06-24-2018  12:30 am      •     
The Skanner Report
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NEWS BRIEFS

AG Rosenblum Seeks Info from Oregonians

Oregon Attorney General seeks information on children separated from families at border ...

Community Forum: How Does Law Enforcement Interact With Vulnerable Populations?

Forum will focus on public safety and examine mental health and addiction issues ...

King County Council Recognizes Juneteenth

The Metropolitan King County Council recognizes a true 'freedom day' in the United States ...

Unite Oregon Hosts ‘Mourn Pray Love, and Take Action’ June 20

Community is invited to gather at Terry Schrunk Plaza at 6 p.m. on World Refugee Day ...

MRG Foundation Announces Spring 2018 Grantees

Recipients include Oregon DACA Coalition, Kúkátónón Children’s African Dance Troupe, Komemma Cultural Protection Association ...

On the hunt in Oregon for a rare Sierra Nevada red fox

BEND, Ore. (AP) — In a dense forest at the base of Mount Bachelor, two wildlife biologists slowly walked toward a small cage trap they hoped would contain a rare red fox species. Jamie Bowles, an Oregon Department of Fish and Wildlife technician in Bend, and Tim Hiller, founder of the...

Lawsuits allege racial profiling in Portland-area businesses

SALEM, Ore. (AP) — Several African Americans are suing big-box stores and restaurants in Oregon, claiming employees at those places wrongly accused them of stealing because they were "shopping while black."A Portland law firm has filed five lawsuits alleging racial profiling at businesses in...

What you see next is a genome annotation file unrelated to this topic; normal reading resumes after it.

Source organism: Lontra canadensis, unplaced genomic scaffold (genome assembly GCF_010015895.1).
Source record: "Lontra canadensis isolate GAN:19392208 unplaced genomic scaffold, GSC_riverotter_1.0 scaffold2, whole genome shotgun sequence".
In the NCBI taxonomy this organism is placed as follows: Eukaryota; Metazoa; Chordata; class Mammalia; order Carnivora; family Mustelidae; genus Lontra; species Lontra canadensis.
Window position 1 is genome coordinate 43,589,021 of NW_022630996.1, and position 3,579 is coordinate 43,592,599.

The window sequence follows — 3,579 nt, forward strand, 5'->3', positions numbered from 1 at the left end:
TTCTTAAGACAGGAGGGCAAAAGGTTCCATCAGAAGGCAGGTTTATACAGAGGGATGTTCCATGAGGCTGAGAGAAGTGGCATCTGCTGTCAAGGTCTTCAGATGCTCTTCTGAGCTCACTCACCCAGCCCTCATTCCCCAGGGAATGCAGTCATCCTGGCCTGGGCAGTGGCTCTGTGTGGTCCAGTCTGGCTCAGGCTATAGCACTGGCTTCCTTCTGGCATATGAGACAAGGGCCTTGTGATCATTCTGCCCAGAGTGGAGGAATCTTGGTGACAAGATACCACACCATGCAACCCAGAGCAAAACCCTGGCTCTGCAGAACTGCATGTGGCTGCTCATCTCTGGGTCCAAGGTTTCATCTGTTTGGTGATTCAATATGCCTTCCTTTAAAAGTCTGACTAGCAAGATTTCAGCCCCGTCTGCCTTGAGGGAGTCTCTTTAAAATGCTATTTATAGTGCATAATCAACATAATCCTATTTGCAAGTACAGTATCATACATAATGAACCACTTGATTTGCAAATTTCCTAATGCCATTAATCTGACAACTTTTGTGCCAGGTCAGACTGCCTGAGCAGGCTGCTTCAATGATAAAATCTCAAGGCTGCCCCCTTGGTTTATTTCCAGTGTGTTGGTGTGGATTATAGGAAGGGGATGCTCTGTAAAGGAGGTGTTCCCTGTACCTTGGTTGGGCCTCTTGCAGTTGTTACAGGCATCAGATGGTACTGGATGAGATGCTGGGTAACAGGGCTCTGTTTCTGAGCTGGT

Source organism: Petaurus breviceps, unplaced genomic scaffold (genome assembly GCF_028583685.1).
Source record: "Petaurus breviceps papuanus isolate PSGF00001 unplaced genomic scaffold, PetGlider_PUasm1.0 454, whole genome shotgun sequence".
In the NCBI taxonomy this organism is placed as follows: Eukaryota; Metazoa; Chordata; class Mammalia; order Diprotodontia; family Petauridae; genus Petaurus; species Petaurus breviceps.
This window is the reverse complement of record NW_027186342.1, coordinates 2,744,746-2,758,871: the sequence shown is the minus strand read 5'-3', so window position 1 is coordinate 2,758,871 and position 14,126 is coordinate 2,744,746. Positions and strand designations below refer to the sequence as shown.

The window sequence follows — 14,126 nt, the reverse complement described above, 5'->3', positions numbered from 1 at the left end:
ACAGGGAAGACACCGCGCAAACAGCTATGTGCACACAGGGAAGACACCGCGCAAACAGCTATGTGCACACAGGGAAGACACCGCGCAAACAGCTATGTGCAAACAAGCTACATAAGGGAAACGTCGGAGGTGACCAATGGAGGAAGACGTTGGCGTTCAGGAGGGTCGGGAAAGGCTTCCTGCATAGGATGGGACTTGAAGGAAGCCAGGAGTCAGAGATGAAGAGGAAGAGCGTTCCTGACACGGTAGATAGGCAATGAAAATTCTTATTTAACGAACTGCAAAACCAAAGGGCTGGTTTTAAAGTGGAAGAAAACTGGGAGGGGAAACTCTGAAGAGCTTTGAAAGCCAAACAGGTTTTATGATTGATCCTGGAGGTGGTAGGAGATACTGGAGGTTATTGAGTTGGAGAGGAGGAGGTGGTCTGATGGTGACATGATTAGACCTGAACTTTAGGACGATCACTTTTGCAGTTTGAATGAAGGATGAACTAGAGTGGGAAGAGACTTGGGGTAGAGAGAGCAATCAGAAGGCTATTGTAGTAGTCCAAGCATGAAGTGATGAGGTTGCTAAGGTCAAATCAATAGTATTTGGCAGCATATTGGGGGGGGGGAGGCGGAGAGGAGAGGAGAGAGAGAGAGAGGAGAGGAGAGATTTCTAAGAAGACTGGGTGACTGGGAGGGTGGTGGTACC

Abuse survivor finds new life, success in Pacific Northwest

VANCOUVER, Wash. (AP) — Jonathan Dutson long dreamed of moving to the Pacific Northwest, where its lush greenery offered a respite from the scorching Arizona sun he grew up beneath. But Dutson was looking as much for a new home as he was looking for an escape.Dutson was one of 700 who walked...

Alaska city honors Guardsmen killed in crash after '64 quake

ANCHORAGE, Alaska (AP) — A month after the second most powerful earthquake ever was recorded, the Alaska port community of Valdez remained in ruins.A hulking Alaska National Guard cargo plane's mission April 25, 1964, was to deliver Gov. William Egan to oversee efforts to rebuild the town on...

OPINION

How Washington’s 'School Achievement Index' Became School Spending Index

New assessment categorizes schools not by quality of education, but level of funding officials believe they should receive ...

Black Mamas Are Dying. We Can Stop It.

Congresswoman Robin Kelly plans to improve access to culturally-competent care with the MOMMA Act ...

Hey, Elected Officials: No More Chicken Dinners...We Need Policy

Jeffrey Boney says many elected officials who visit the Black community only during the election season get a pass for doing nothing ...

Juneteenth: Freedom's Promise Still Denied

Juneteenth is a celebration of the de facto end of slavery, but the proliferation of incarceration keeps liberation unfulfilled ...

AFRICAN AMERICANS IN THE NEWS

Lawsuits allege racial profiling in Portland-area businesses

SALEM, Ore. (AP) — Several African Americans are suing big-box stores and restaurants in Oregon, claiming employees at those places wrongly accused them of stealing because they were "shopping while black."A Portland law firm has filed five lawsuits alleging racial profiling at businesses in...

Racist tropes in Ramadan TV satires anger black Arabs